• 27. Creating and Modifying the Database (continued) Figure 3.11: A Typical Data Dictionary Entry
  • 28. Storing and Retrieving Data
    • When an application requests data from the DBMS, the application follows a logical access path
    • When the DBMS goes to a storage device to retrieve the requested data, it follows a path to the physical location (physical access path) where the data is stored
  • 29. Manipulating Data and Generating Reports
    • Query-By-Example (QBE): a visual approach to developing database queries or requests
    • Data manipulation language (DML): commands that manipulate the data in a database
    • Structured Query Language (SQL): ANSI standard query language for relational databases
  • 30. Manipulating Data and Generating Reports (continued) Table 3.3: Examples of SQL Commands
  • 31. Database Administration
    • Database administrator (DBA): directs or performs all activities to maintain a database environment
      • Designing, implementing, and maintaining the database system and the DBMS
      • Establishing policies and procedures
      • Employee training
  • 32. Popular Database Management Systems
    • Popular DBMSs for end users: Microsoft Access and FileMaker Pro
    • Entire market includes databases by IBM, Oracle, and Microsoft
    • Examples of open-source database systems: PostgreSQL and MySQL
    • Many traditional database programs are now available on open-source operating systems
  • 33. Special-Purpose Database Systems
    • Specialized database packages are used for specific purposes or in specific industries
      • Israeli Holocaust Database
      • Hazmat database
      • Art and Antique Organizer Deluxe
      • Mormon Geneology database
    • Special-purpose database by Tableau can be used to store and process visual images
    P 127
  • 34. Selecting a Database Management System
    • Important characteristics of databases to consider
      • Size of the database
      • Cost of the system
      • Number of concurrent users
      • Performance
      • Ability to be integrated with other systems
      • Vendor considerations
  • 35. Using Databases with Other Software
    • Database management systems are often used with other software packages or the Internet
    • A database management system can act as a front-end application or a back-end application
      • Front-end application: interacts with users
      • Back-end application: interacts with applications
  • 36. Linking Databases to the Internet
    • Linking databases to the Internet is important for many organizations and people
    • Semantic Web
      • Developing a seamless integration of traditional databases with the Internet
      • Allows people to access and manipulate a number of traditional databases at the same time through the Internet
    Mandatory: Read This section on page 129. Study.
  • 37. Data Warehouses, Data Marts, and Data Mining
    • Data warehouse: collects business information from many sources in the enterprise
    • Data mart: a subset of a data warehouse
    • Data mining: an information-analysis tool for discovering patterns and relationships in a data warehouse or a data mart
    Page 129: Study details
  • 38. Data Warehouses, Data Marts, and Data Mining (continued) Figure 3.17: Elements of a Data Warehouse
  • 39. Data Warehouses, Data Marts, and Data Mining (continued) Table 3.5: Common Data-Mining Applications
  • 40. Business Intelligence
    • Business intelligence (BI): gathering the right information in a timely manner and usable form and analyzing it to have a positive impact on business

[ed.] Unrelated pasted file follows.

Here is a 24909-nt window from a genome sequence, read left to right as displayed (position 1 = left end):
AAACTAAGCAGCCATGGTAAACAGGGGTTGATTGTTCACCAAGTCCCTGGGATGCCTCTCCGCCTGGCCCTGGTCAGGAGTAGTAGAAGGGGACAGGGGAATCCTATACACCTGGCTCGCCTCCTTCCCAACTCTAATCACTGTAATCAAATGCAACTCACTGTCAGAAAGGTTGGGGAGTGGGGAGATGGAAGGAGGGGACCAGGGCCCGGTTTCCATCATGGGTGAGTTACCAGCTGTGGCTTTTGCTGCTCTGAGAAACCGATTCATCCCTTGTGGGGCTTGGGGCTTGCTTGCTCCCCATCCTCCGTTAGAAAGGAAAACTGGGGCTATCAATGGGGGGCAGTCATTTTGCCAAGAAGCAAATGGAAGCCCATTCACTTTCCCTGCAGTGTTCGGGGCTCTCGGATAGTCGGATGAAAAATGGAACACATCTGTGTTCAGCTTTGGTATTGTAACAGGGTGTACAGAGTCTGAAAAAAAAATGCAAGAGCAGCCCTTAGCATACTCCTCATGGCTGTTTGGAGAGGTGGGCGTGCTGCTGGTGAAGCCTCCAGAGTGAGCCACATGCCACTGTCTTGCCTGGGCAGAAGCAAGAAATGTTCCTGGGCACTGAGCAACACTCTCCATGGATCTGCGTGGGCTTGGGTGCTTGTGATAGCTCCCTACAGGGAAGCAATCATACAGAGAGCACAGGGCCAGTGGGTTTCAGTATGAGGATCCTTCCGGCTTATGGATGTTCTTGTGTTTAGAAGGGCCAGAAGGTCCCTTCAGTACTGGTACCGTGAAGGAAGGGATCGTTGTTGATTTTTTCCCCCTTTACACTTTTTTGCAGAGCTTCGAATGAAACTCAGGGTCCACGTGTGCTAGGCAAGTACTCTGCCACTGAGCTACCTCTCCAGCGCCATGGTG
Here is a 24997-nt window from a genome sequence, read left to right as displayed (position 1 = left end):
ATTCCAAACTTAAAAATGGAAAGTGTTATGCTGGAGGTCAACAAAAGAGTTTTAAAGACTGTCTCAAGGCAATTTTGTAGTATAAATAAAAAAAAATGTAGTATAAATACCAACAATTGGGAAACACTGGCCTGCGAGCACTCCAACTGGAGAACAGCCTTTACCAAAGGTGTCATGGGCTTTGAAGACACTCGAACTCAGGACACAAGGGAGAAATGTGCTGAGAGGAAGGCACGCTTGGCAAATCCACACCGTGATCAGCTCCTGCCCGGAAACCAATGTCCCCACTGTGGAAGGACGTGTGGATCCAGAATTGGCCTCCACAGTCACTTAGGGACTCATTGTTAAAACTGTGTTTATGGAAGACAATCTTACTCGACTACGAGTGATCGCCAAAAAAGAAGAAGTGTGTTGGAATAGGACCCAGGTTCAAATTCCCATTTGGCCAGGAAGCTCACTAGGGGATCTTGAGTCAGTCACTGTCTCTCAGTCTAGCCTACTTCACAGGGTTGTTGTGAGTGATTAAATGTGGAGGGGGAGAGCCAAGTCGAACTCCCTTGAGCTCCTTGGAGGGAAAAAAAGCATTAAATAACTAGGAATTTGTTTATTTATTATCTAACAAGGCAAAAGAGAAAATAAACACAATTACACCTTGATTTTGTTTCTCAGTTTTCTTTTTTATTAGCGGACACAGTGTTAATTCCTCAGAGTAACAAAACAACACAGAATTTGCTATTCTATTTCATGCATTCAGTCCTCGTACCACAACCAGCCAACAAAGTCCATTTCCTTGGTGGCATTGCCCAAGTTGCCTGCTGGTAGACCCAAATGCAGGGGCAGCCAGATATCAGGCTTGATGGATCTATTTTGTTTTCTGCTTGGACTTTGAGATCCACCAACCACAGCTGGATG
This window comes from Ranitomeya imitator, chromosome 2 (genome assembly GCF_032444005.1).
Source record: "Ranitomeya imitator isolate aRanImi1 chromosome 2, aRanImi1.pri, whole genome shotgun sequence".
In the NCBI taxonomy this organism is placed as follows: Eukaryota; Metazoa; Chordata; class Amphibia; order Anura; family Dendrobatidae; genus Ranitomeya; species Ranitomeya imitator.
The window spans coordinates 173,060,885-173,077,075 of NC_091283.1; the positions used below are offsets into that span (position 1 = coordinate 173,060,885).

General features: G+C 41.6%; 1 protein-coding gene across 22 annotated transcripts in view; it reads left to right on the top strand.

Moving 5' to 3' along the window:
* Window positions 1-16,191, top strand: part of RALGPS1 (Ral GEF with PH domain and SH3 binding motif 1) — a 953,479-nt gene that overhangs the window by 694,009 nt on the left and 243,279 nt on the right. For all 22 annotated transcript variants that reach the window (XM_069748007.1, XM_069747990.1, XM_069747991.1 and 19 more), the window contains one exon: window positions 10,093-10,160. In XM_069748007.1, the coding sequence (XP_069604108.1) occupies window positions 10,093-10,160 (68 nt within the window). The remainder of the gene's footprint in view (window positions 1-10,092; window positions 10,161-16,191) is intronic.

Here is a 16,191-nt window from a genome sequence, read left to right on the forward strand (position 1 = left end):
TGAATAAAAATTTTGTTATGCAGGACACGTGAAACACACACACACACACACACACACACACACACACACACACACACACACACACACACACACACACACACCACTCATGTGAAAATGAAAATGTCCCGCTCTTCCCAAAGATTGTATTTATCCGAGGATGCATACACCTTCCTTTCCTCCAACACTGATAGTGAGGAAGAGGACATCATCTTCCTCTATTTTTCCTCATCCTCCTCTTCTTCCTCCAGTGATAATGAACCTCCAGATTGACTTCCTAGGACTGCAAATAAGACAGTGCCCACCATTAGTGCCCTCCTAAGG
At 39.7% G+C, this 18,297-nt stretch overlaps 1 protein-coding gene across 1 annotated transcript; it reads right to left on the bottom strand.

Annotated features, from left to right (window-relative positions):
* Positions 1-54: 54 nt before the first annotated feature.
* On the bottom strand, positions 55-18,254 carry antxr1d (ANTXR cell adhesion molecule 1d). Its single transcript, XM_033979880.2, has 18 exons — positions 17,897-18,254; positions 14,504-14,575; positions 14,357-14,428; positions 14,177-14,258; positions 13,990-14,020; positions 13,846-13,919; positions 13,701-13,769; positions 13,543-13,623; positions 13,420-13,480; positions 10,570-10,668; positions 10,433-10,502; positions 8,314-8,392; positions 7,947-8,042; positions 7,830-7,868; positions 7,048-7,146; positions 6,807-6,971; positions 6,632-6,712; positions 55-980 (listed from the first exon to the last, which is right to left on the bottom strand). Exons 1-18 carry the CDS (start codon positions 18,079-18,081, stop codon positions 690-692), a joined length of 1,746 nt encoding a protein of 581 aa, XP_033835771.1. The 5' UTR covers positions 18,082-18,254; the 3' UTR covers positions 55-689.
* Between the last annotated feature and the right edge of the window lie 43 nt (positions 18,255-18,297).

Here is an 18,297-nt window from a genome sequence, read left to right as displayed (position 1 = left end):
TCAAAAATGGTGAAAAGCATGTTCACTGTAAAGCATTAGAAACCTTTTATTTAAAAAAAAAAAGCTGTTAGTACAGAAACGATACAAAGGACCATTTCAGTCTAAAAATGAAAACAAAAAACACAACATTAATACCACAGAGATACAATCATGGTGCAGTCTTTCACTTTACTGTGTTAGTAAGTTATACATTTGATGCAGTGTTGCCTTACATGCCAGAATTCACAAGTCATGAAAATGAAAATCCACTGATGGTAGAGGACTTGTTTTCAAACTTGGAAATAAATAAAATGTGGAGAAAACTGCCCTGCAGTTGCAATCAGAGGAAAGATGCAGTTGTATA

• Turns data into useful information that is then distributed throughout an enterprise
  • 41. Business Intelligence (continued)
    • Competitive intelligence: aspect of business intelligence limited to information about competitors and the ways that knowledge affects strategy, tactics, and operations
    • Counterintelligence: steps an organization takes to protect information sought by “hostile” intelligence gatherers
    Page 135: Study details
  • 42. Distributed Databases
    • Distributed database
      • Data may be spread across several smaller databases connected via telecommunications devices
      • Corporations get more flexibility in how databases are organized and used
    • Replicated database
      • Holds a duplicate set of frequently used data
    Page 129: Study details
  • 43. Online Analytical Processing (OLAP)
    • Software that allows users to explore data from a number of different perspectives
    Table 3.6: Comparison of OLAP and Data Mining
  • 44. Object-Oriented and Object-Relational Database Management Systems
    • Object-oriented database
      • Stores both data and its processing instructions
      • Method: a procedure or action
      • Message: a request to execute or run a method
    Page 129: Study details
  • 45. Object-Oriented and Object-Relational Database Management Systems (continued)
    • Object-oriented database management system (OODBMS)
      • Programs that manipulate an object-oriented database and provide a user interface and connections to other application programs
    • Object-relational database management system (ORDBMS)
      • A DBMS capable of manipulating audio, video, and graphical data
  • 46. Visual, Audio, and Other Database Systems
    • Visual databases for storing images
    • Audio databases for storing sound
    • Virtual database systems: allow different databases to work together as a unified database system
    • Other special-purpose database systems
      • Spatial data technology: stores and accesses data according to the locations it describes and permits spatial queries and analysis
  • 47. Summary
    • Hierarchy of data: bits, characters, fields, records, files, and databases
    • Entity: generalized class of people, places, or things (objects) for which data is collected, stored, and maintained
    • Attribute: characteristic of an entity
    • Data model: diagram of data entities and relationships
    • Relational model: describes data in which all elements are placed in two-dimensional tables called relations
  • 48. Summary (continued)
    • Selecting: eliminates rows according to criteria
    • Projecting: eliminates columns in a table
    • A database management system (DBMS) is a group of programs used as an interface between:
      • Database and application programs
      • Database and the user
    • Data dictionary: detailed description of all the data used in the database
  • 49. Summary (continued)
    • Data warehouse: database that collects business information from all aspects of a company’s processes, products, and customers
    • Data mining: an information-analysis tool for discovering patterns and relationships in a data warehouse
    • Object-oriented database: stores both data and its processing instructions
  • 50. END Right Here! Same Place !! More Excitement Next week !!!